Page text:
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People v. Medreno





APPEAL from the Circuit Court of Peoria County; the Hon. STEPHEN COVEY, Judge, presiding. MR. JUSTICE HEIPLE DELIVERED THE OPINION OF THE COURT:

The defendant, Derlies Medreno, appeals from his convictions for home invasion, rape, and deviate sexual assault following a jury trial in the Circuit Court of Peoria County. He subsequently received concurrent sentences of 50 years' imprisonment for each conviction. The defendant presents two issues for review: whether the circuit court erred by admitting evidence of the defendant's prior rape conviction to impeach his credibility; and whether the conviction for home invasion must be reversed because the indictment failed to allege that the defendant's entry was without authority.

The evidence presented by the State indicated that the victim, Bonnie Fiers, was a victim of rape, of deviate sexual assault and home invasion. Defendant's evidence was contrary.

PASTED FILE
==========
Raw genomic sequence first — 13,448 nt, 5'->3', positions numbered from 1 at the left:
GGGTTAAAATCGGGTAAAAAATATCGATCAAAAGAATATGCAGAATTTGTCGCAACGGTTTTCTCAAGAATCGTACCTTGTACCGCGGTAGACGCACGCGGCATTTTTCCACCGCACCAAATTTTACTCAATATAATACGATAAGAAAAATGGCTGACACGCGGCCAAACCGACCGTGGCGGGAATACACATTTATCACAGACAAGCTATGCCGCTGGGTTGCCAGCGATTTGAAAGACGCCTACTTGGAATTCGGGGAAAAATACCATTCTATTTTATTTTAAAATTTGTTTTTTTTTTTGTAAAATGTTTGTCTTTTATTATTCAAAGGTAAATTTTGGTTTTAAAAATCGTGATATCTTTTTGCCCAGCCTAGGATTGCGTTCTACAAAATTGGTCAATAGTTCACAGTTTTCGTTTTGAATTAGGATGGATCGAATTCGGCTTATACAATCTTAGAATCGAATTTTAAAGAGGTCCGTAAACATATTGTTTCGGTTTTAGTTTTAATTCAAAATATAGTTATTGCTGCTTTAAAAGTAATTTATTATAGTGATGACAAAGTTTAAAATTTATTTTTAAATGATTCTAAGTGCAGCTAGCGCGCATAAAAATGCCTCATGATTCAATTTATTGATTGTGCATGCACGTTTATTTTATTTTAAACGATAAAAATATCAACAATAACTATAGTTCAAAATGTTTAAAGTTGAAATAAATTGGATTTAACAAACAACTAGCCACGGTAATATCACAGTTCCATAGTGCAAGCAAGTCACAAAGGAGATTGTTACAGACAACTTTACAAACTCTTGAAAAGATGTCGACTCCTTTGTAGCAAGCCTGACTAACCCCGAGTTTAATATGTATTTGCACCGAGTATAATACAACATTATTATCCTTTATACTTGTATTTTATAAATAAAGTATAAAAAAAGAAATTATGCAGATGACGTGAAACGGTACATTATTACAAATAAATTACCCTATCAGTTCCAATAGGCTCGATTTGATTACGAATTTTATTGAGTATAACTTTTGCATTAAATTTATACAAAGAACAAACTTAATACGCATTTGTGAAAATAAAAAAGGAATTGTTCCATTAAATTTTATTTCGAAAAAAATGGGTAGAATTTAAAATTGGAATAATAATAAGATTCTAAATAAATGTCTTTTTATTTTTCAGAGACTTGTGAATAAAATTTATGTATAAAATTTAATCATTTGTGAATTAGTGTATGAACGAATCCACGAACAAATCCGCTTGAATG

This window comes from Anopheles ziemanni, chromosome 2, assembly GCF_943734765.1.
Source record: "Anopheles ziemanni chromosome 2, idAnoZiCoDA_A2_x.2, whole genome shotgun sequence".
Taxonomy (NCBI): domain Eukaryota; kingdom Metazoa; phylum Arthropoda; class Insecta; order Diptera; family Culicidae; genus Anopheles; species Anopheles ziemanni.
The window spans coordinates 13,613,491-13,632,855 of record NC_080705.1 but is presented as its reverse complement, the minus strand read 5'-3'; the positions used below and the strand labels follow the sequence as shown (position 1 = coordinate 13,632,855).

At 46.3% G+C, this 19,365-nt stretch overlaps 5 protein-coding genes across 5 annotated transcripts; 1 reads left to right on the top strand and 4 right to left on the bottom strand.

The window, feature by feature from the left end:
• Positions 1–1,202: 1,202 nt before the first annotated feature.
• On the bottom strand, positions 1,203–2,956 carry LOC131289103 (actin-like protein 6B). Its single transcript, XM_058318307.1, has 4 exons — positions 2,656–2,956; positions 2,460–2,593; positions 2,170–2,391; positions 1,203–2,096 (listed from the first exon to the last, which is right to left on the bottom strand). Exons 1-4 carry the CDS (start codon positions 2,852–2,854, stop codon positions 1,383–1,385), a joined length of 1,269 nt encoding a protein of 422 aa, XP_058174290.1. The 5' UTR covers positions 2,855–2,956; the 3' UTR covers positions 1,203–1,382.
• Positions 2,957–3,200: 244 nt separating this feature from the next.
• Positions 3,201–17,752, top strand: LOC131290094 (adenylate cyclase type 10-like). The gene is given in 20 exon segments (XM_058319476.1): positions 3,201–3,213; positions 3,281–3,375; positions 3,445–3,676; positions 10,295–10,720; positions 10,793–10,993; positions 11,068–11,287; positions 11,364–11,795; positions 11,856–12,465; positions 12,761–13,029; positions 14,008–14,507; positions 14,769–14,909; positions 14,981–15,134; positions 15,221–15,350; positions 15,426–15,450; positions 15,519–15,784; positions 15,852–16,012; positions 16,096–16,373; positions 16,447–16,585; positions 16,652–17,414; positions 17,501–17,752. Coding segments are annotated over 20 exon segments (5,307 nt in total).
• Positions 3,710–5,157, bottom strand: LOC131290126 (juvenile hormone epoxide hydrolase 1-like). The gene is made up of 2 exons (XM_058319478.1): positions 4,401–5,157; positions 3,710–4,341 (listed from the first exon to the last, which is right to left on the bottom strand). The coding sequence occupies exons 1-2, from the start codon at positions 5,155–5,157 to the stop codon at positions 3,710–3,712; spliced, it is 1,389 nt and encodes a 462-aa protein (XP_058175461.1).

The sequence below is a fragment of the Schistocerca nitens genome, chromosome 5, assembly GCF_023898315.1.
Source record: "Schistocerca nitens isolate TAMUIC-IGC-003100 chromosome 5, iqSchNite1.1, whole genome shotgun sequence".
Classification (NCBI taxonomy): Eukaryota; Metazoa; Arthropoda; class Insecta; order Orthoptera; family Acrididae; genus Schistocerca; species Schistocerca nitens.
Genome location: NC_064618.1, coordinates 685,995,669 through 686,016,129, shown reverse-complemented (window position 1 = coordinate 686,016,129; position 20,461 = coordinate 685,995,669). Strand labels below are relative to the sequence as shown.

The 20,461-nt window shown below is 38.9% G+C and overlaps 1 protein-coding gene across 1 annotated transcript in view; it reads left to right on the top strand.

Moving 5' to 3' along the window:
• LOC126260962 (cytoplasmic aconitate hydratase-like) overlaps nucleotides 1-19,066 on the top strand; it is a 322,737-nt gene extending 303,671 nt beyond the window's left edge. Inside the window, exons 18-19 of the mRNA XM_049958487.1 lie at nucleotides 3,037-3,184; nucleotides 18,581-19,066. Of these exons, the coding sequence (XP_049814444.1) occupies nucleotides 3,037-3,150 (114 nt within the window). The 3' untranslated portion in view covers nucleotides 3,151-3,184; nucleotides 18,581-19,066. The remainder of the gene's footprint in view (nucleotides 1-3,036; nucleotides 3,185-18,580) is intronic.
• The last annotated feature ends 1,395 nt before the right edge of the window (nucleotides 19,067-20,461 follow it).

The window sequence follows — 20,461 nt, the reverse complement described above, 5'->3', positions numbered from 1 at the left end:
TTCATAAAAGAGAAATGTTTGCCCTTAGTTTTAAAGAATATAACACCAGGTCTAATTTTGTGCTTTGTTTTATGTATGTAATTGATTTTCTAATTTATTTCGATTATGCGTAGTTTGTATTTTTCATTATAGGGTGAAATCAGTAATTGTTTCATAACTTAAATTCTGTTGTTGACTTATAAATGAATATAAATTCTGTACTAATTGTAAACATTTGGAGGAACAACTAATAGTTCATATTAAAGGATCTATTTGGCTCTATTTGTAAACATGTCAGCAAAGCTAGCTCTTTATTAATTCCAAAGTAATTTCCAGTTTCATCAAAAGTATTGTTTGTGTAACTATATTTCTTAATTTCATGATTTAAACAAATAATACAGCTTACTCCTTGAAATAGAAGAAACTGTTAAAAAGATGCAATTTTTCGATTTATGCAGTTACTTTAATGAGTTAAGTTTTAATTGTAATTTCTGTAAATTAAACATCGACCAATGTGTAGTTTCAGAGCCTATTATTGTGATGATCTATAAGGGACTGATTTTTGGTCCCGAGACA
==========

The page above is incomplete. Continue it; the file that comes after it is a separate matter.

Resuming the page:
Following the defendant's testimony, the defense rested. In rebuttal, the State offered evidence of the defendant's prior conviction for the purpose of impeaching his credibility. In 1973, the defendant was found guilty of rape, burglary, and deviate sexual assault, but he was sentenced only for the rape charge. Over the defendant's objection, the circuit court orally informed the jury that the defendant was convicted of rape in 1973. The court then admonished the jury to consider the conviction only with respect to the defendant's credibility. Later, the jury also received a written instruction containing the same admonishment.

The jury found the defendant guilty of rape, deviate sexual assault, and home invasion. The defendant filed a motion for new trial and in arrest of judgment, which the court denied.

The defendant first contends that the court erred in admitting the evidence of his 1973 rape conviction to impeach his credibility because that offense was not veracity-related and because it was similar to the instant crime.